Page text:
Candidate Questionnaire: David Rutigliano


The pandemic has been challenging for so many in CT and in so many ways.

How have you personally benefited from the arts or creative expression in the last few months? What local arts experiences have you missed most during the shutdown?

As a chef part of my job is creative expression.  We do with food as some other artists do with canvas and sculpture.  All of us in the culinary field feel as if we are part of the community of artists in some way.  We creatively season, prepare and plate in an artistic way.  I miss the theatre the most, my wife Michele and I are avid theater and live show patrons.  We fully appreciate and take advantage of all the stage productions throughout Connecticut.  From the Bushnell, Shubert, Warner, Seven angels to Curtin call in Stamford we go to all of them!


CT can’t recover without the arts. Arts and culture are key for CT’s economic recovery. Creative industries pump $9 billion into the state and account for 3.5% of CT’s total economy. Our non-profit arts organizations support 23,000 jobs, generate $800 million annually, and return $7 back in tax revenue for every $1 invested by the state.

How will you help harness the power of the arts for CT’s economic recovery?

The best way for arts to survive and thrive is for Connecticut to have a growing economy.  It is important for our citizens to not be overburdened by taxation and regulation.  Higher levels of disposable income would only help the arts community.  If someone has to choose between survival and entertainment or the arts, survival will always win.


Creativity helps us process loss, fight loneliness, and create vibrant, resilient communities that attract and retain residents, businesses, and visitors.

What do you think is an important role for arts and culture to play in healing and rebuilding the social fabric of our cities and towns?

I have been reading about the effects that art therapy has had on addiction recovery, I find this a very interesting topic and one the state should explore and possible dedicate resources to.  Art is both communal and personal, I have found that many people look at, and gain perspective from the arts in a different way, some time from an individual perspective, wich I appreciate.  The participation in the arts can also help communities, one of my favorite events as a representative is the Trumbull senior center art show, sounds funny but these folks are thriving being involed and expressing themselves.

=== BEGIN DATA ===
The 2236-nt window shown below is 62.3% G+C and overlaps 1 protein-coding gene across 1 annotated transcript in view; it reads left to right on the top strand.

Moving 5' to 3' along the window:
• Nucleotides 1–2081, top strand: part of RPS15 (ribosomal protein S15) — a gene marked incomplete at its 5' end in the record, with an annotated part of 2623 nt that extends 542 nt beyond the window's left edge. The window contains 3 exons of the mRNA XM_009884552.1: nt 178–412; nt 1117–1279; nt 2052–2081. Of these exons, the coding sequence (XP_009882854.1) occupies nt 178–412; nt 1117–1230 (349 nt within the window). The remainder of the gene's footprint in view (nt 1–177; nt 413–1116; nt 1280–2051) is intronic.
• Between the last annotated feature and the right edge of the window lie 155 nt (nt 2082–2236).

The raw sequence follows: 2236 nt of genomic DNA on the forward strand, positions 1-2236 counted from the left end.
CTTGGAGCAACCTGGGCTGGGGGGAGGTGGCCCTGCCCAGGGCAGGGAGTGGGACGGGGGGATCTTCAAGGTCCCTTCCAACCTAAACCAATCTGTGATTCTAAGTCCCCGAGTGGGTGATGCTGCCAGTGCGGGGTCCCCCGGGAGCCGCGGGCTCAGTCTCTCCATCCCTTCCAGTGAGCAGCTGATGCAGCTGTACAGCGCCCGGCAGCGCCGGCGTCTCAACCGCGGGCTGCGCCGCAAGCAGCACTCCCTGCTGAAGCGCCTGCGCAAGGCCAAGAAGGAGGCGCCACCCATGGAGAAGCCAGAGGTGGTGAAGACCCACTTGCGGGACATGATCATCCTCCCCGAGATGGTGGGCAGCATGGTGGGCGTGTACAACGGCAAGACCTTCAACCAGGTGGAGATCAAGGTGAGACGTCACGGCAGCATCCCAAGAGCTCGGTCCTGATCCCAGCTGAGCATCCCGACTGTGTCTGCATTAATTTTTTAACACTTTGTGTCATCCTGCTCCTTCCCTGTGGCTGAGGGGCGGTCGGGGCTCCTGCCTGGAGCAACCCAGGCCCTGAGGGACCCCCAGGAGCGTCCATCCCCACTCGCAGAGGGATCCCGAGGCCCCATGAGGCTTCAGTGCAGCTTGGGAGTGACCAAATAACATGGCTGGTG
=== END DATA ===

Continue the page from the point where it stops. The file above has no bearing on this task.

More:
The pandemic has deepened existing divides in Connecticut, particularly along the lines of race and class. The arts create shared experiences that can unite people and bridge divides to acknowledge the strength in our differences.

Do you believe the arts can help build racial and social justice in Connecticut? If so, how?

Got to be honest, I grew up lower middle class in Waterbury, fully integrated neighborhood and schools.  We never really looked at things through the lens of race.  My perspective is that our divides are economic. With some not being able to find opportunity and climb the economic ladder to improve there situation.  I am a champion for opportunity and removing barriers to such.


With 62% of artists unemployed and most arts organizations unable to reopen, the industry needs emergency support to recover and thrive. CT’s arts and culture sector has suffered an estimated $400 million in economic losses.

Will you support emergency funding to support the arts industry in Connecticut? If so, from what source and at what level?

I support the arts, think they are important and would support funding.  Where and how much would have to be a source of discussion.  I am open to the discussion and to hear all points of few.  I agree that the arts a a generator of economic activity it is possible that the funds to support the arts can come as a dividend from the activity it creates.  It is also true that the state needs to do a better job of how it manages it finances and what it should be involved in.  Making government more responsive and sticking to its core mission may free up funds to spend on other import economic drivers such as arts and entertainment.

Create the Vote CT is a nonpartisan public education campaign to raise awareness and support for the arts among voters and candidates running for public office. CT Arts Alliance launched the first Create the Vote CT during the gubernatorial election in 2018 and inspired focus on the arts during Governor Lamont’s transition and helped stabilize statewide public funding for the first time since the Great Recession. The initiative was originally conceived and developed at MASSCreative, a state arts advocacy organization in Massachusetts.

Regional Partners